Learn all about Gallaudet University, founded in 1864, the only university for deaf, hard-of-hearing, and DeafBlind students. Explore the history of our campus nestled in the heart of Washington DC!Less
This iconic statue of Thomas Hopkins Gallaudet and Alice Cogswell was sculpted by Daniel Chester French, who also sculpted the statue of Abraham Lincoln at the Lincoln Memorial.
The crown jewel of the historic buildings on campus, Chapel Hall, with its majestic Tower Clock, beams with Bison pride at the front of the campus. The home of the iconic coffin door, this building stands out as the defining landmark on campus.
The Gallaudet National Deaf Life Museum, nestled inside Chapel Hall, documents and exhibits the rich history of the deaf community and the evolution of Gallaudet, along with artifacts from the Gallaudet University Archives on display.
This picturesque residence of the University president and their family, commonly known as House One, mirrors the striking Gothic architecture of other historic buildings on campus.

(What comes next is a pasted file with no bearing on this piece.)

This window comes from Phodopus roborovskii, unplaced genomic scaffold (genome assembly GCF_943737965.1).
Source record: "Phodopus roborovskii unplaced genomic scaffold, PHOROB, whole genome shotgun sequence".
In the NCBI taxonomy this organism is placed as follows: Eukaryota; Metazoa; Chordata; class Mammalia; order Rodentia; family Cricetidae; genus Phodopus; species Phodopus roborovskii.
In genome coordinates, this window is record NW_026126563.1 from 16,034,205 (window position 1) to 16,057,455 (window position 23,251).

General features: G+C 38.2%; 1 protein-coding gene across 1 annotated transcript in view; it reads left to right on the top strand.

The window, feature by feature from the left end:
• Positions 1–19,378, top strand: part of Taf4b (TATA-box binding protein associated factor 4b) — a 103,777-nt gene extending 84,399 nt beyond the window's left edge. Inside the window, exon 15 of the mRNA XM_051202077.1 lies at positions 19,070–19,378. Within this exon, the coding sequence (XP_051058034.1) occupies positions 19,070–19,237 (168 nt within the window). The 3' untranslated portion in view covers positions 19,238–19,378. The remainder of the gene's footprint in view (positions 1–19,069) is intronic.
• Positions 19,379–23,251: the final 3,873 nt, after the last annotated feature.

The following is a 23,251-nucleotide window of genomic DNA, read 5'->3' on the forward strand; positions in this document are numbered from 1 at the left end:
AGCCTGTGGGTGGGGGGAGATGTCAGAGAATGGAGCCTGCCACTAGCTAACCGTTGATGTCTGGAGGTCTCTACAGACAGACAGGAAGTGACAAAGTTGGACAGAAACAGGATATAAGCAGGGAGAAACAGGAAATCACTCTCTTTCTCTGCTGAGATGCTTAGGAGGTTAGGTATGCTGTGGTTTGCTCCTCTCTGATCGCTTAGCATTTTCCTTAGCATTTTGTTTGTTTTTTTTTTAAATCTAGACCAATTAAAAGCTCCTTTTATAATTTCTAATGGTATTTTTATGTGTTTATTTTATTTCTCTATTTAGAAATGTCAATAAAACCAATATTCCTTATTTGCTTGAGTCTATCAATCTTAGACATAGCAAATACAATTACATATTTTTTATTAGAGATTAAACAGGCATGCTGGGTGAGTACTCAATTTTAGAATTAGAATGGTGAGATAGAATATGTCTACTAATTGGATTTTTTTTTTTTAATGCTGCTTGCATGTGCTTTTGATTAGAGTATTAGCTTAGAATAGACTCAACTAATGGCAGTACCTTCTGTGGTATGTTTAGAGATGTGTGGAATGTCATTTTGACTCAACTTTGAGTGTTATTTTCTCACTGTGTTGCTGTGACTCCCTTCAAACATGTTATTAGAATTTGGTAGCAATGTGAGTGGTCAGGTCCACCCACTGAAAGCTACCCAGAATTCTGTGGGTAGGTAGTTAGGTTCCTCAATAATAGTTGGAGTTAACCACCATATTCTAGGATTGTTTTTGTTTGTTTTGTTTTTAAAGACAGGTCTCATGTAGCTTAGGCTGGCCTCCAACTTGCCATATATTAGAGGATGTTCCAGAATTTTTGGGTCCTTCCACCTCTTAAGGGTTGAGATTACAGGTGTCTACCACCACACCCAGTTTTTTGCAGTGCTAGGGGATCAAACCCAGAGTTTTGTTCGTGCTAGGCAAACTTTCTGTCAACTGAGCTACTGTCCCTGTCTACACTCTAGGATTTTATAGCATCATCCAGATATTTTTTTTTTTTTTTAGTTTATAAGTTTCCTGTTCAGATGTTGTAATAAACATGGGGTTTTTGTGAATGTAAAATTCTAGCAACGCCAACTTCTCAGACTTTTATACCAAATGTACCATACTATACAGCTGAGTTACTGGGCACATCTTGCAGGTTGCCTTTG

This small historic house used to monitor entrances through the second entrance on Florida Avenue. The entrance is now closed, and the Gate House now houses the National Deaf Life Museum office.
A knoll of a grassy field in front of Faculty Row, the view from Olmsted Green captures the beautiful architecture of House One, College Hall, and Chapel Hall. Named for Frederick Law Olmsted, this green space pays homage to the landscape architect who designed the campus and the iconic Central Park in New York City.
This historic house is named after Melville Ballard, one of the first graduates of Gallaudet University. This building currently houses the offices for Gallaudet Interpreting Service (GIS).
This historic house on "Faculty Row" is named after Edward Allen Fay, a former professor at Gallaudet and a pioneer in the genealogical study.
A historic house named after James Denison, a deaf teacher and principal for Kendall School, this house is also known as "House Four," situated at the north end of "Faculty Row." Today, the building houses ten students and faculty-in-residence.
This building houses the Transportation Department and Pigmental Studios, an animation and story building company that partnered with Gallaudet to provide courses for students with emerging interests in animation.